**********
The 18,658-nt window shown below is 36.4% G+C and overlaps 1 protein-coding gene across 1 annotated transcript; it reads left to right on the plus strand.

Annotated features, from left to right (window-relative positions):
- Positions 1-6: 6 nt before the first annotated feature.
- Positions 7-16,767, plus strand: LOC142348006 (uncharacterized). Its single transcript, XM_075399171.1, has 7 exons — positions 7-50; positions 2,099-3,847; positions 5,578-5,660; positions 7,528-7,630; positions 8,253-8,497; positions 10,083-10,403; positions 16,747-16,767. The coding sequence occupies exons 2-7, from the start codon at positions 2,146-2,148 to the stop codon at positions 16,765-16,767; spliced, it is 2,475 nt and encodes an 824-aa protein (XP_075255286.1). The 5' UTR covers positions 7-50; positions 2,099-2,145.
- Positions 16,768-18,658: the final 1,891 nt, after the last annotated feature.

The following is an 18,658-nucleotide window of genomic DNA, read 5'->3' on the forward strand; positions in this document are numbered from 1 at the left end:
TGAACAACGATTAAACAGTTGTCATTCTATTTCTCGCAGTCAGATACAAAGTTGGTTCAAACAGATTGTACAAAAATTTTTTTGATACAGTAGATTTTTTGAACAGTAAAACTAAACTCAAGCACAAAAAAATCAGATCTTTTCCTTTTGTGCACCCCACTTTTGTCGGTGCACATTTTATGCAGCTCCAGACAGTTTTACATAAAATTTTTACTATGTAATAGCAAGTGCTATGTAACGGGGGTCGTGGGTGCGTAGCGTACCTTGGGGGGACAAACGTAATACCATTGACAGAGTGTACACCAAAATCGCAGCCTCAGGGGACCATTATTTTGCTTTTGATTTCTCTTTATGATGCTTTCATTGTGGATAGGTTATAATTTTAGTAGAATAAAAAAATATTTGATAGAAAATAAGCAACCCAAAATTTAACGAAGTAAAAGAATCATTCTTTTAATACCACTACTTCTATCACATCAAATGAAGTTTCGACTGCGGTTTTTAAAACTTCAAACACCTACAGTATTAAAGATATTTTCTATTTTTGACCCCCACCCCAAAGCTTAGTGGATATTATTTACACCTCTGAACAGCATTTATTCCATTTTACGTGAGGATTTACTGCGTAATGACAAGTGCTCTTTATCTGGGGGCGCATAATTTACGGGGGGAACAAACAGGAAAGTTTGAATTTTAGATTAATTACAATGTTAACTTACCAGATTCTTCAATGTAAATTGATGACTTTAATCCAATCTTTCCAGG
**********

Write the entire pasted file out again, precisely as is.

The 18,658-nt window shown below is 36.4% G+C and overlaps 1 protein-coding gene across 1 annotated transcript; it reads left to right on the plus strand.

Annotated features, from left to right (window-relative positions):
- Positions 1-6: 6 nt before the first annotated feature.
- Positions 7-16,767, plus strand: LOC142348006 (uncharacterized). Its single transcript, XM_075399171.1, has 7 exons — positions 7-50; positions 2,099-3,847; positions 5,578-5,660; positions 7,528-7,630; positions 8,253-8,497; positions 10,083-10,403; positions 16,747-16,767. The coding sequence occupies exons 2-7, from the start codon at positions 2,146-2,148 to the stop codon at positions 16,765-16,767; spliced, it is 2,475 nt and encodes an 824-aa protein (XP_075255286.1). The 5' UTR covers positions 7-50; positions 2,099-2,145.
- Positions 16,768-18,658: the final 1,891 nt, after the last annotated feature.

The following is an 18,658-nucleotide window of genomic DNA, read 5'->3' on the forward strand; positions in this document are numbered from 1 at the left end:
TGAACAACGATTAAACAGTTGTCATTCTATTTCTCGCAGTCAGATACAAAGTTGGTTCAAACAGATTGTACAAAAATTTTTTTGATACAGTAGATTTTTTGAACAGTAAAACTAAACTCAAGCACAAAAAAATCAGATCTTTTCCTTTTGTGCACCCCACTTTTGTCGGTGCACATTTTATGCAGCTCCAGACAGTTTTACATAAAATTTTTACTATGTAATAGCAAGTGCTATGTAACGGGGGTCGTGGGTGCGTAGCGTACCTTGGGGGGACAAACGTAATACCATTGACAGAGTGTACACCAAAATCGCAGCCTCAGGGGACCATTATTTTGCTTTTGATTTCTCTTTATGATGCTTTCATTGTGGATAGGTTATAATTTTAGTAGAATAAAAAAATATTTGATAGAAAATAAGCAACCCAAAATTTAACGAAGTAAAAGAATCATTCTTTTAATACCACTACTTCTATCACATCAAATGAAGTTTCGACTGCGGTTTTTAAAACTTCAAACACCTACAGTATTAAAGATATTTTCTATTTTTGACCCCCACCCCAAAGCTTAGTGGATATTATTTACACCTCTGAACAGCATTTATTCCATTTTACGTGAGGATTTACTGCGTAATGACAAGTGCTCTTTATCTGGGGGCGCATAATTTACGGGGGGAACAAACAGGAAAGTTTGAATTTTAGATTAATTACAATGTTAACTTACCAGATTCTTCAATGTAAATTGATGACTTTAATCCAATCTTTCCAGG